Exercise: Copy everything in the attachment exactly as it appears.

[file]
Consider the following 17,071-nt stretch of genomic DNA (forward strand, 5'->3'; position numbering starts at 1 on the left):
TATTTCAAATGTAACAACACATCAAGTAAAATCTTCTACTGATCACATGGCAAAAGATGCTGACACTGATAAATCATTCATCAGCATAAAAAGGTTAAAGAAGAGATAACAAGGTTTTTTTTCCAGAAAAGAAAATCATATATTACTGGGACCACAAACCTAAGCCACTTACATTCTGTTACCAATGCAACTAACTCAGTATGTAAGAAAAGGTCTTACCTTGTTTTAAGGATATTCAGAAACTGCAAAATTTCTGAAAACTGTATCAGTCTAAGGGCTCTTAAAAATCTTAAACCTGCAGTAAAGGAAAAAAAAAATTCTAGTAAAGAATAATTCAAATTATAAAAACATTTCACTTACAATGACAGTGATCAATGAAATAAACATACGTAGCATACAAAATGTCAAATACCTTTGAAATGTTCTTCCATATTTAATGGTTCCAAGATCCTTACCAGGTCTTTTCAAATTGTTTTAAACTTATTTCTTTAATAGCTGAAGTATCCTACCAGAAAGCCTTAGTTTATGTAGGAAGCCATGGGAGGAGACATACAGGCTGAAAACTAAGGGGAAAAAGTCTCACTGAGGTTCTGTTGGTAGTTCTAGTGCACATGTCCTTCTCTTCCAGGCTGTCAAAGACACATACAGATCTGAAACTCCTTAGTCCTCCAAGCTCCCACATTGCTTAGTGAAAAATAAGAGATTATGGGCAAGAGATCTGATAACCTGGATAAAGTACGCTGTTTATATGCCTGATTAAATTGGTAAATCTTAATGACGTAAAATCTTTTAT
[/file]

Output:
Consider the following 17,071-nt stretch of genomic DNA (forward strand, 5'->3'; position numbering starts at 1 on the left):
TATTTCAAATGTAACAACACATCAAGTAAAATCTTCTACTGATCACATGGCAAAAGATGCTGACACTGATAAATCATTCATCAGCATAAAAAGGTTAAAGAAGAGATAACAAGGTTTTTTTTCCAGAAAAGAAAATCATATATTACTGGGACCACAAACCTAAGCCACTTACATTCTGTTACCAATGCAACTAACTCAGTATGTAAGAAAAGGTCTTACCTTGTTTTAAGGATATTCAGAAACTGCAAAATTTCTGAAAACTGTATCAGTCTAAGGGCTCTTAAAAATCTTAAACCTGCAGTAAAGGAAAAAAAAAATTCTAGTAAAGAATAATTCAAATTATAAAAACATTTCACTTACAATGACAGTGATCAATGAAATAAACATACGTAGCATACAAAATGTCAAATACCTTTGAAATGTTCTTCCATATTTAATGGTTCCAAGATCCTTACCAGGTCTTTTCAAATTGTTTTAAACTTATTTCTTTAATAGCTGAAGTATCCTACCAGAAAGCCTTAGTTTATGTAGGAAGCCATGGGAGGAGACATACAGGCTGAAAACTAAGGGGAAAAAGTCTCACTGAGGTTCTGTTGGTAGTTCTAGTGCACATGTCCTTCTCTTCCAGGCTGTCAAAGACACATACAGATCTGAAACTCCTTAGTCCTCCAAGCTCCCACATTGCTTAGTGAAAAATAAGAGATTATGGGCAAGAGATCTGATAACCTGGATAAAGTACGCTGTTTATATGCCTGATTAAATTGGTAAATCTTAATGACGTAAAATCTTTTAT